Compromising Vs. Settling

1 Jun

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I’ve been in a relationship with my honey (Anthony) for almost 8 years. I feel old just writing that! I hate to say that word relationship, because what we have is so much deeper than that. We are such deeply, connected kindred spirits, that I feel that the word relationship does it no justice. You don’t make it to eight years easily, or without the willingness to compromise. Now, here is where it gets tricky and people scrunch their faces; but I’m going to be as detailed as I can to unfold the differences between compromising and settling in relationships.

Although the dictionary definitions of compromise and settle are very similar we identify them as completely different things. Compromising is what you should do when you’re in a committed long-term, relationship, marriage, etc. It is only something you do with someone who is undoubtedly in love with you, supportive of you, and vice versa. You know if you’re with someone who is worth compromising some things for. Many hear the word compromise and assume it means giving up a part of you or not enjoying things that you normally would if you were single. First off, compromising in a relationship is and only should be mutual. You may compromise on major decisions like careers, living in the city versus the living in the suburbs, or on minor decisions like where to eat for (dinner)i.e. not eating at your favorite restaurant so that your sweetie can eat at his/her restaurant pick. For me this is a biggie, because I always want to eat at the same two places, and never want what my honey wants. When we are butting heads about where to eat dinner, we usually have to come to some middle ground and choose something we can both settle on. I can’t tell you how many times we’ve ended up restaurant parking lots with the car windows up, arguing because I won’t compromise. Yes, I have my moments too! He’s a big time carnivore and I always want pasta or salad (not a man’s usual favorite). Compromises no matter how big or small shouldn’t feel like burdens; if they feel more like burdens, then it’s time to have a talk, and another compromise needs to be made. Both parties need to feel important, loved, happy, etc. You should always want each other to feel appreciated and happy. Every couple on earth makes compromises on something. Some people are willing to deal with habits or situations that others’ aren’t. Each couple’s compromises are unique to them, and that’s what makes them (as a couple) work. One person cannot always have it their way, because this is where it becomes a dictatorship. Meeting in the middle becomes the norm, because that’s what you do to keep each other fulfilled. Compromising does not feel like you’re giving up something; when you’re doing it with the right person. It’s amazing because I know, that no matter what; I’ve got someone who’ll give his last whatever or go without, so that I can have what I need and vice versa.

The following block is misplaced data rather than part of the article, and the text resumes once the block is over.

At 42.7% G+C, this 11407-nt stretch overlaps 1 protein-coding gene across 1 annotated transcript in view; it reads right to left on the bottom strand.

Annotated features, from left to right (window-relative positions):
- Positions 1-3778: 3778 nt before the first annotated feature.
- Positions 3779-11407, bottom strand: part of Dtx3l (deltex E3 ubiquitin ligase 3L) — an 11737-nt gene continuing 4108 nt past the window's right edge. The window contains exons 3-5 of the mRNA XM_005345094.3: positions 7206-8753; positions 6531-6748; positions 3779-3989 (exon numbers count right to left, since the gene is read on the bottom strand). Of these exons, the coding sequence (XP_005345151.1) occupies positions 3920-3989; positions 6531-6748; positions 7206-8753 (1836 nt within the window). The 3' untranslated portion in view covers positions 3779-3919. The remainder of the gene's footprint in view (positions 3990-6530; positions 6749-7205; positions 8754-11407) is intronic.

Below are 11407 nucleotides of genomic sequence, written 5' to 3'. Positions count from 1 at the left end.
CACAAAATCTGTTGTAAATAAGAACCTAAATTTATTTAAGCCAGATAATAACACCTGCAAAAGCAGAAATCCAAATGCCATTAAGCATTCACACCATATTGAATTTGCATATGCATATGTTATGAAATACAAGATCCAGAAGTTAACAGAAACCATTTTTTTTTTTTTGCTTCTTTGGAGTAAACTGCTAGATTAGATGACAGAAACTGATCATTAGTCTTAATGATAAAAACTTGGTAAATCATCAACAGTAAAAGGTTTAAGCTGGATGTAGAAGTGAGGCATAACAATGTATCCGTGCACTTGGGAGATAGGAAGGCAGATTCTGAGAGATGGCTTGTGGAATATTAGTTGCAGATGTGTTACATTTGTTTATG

Now, I’m not going to sit here and act like I’m always happy to make compromises. Sometime I do get irritated, as does he with some of the situations at hand, but as a whole; the compromises are mediocre compared to what we get from being in each others’ lives. It is the most fulfilling thing in the world to share and make decisions with someone and continue to strive for the other persons’ happy every day.

Settling is the term generally used when one is not fulfilled in a relationship, but gives their all, while receiving the bare minimum in return. You can compare settling to the Vilfredo Pareto principal better known as the 80/20 rule of business.  The  Italian mathematician/ economist who noticed that 80% of the land in Italy was owned by 20% of the population. The richest 20% owned 80% of the land. To relate this to settling, you can say that one person is giving 80% and receiving only 20 % in return. You can also relate it to the belief (not my own belief) that in most healthy relationships, you should be getting 80% of what you need from your partner. More is great, less than 80% not so great. If you’re with someone, and you know without a doubt that you’re not fulfilled and getting back what you put in, then you’re settling.

I think a partnership of any kind should be 50/50, so I’m not sure how I feel about the 80/20 reference. I enjoy spitting things down the middle. If both parties are giving and receiving (equally) within a relationship, then for the most part both should be happy. So, if you have somebody good treat them right compromise on some things, cook, clean, love ‘em up, cut them some slack with their careers/jobs. If a career requires lots of travel, compromise on how to spend time together. Be supportive while they start a business, work more while they finish school, whatever the compromise needs to be. In return the same things should happen for you. If you’re not willing to compromise… a serious relationship may not be for you right now.

Love, live life y’all!

Sources used Britannica online:

Source: “Vilfredo Pareto.” Encyclopædia Britannica. Encyclopædia Britannica Online. Encyclopædia Britannica Inc., 2012. Web. 01 Jun. 2012. <http://www.britannica.com/EBchecked/topic/443519/Vilfredo-Pareto>.

 

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2 Responses to “Compromising Vs. Settling”

  1. Joyce June 5, 2012 at 2:47 pm #

    Ms. Caramel, this is one of your most informative and interesting of your blogs thus far,, especially when dealing with matters of the heart, as a Newly Wedded person, challenges are still or more acute within the first 5 years. I like the compromise theory, it has given me some very good insights!

    • Caramel Rell June 5, 2012 at 3:53 pm #

      Thanks! I like to be real, and write from an honest place. So, if I have to put my imperfections out there, so be it! I want to connect with all of my readers!

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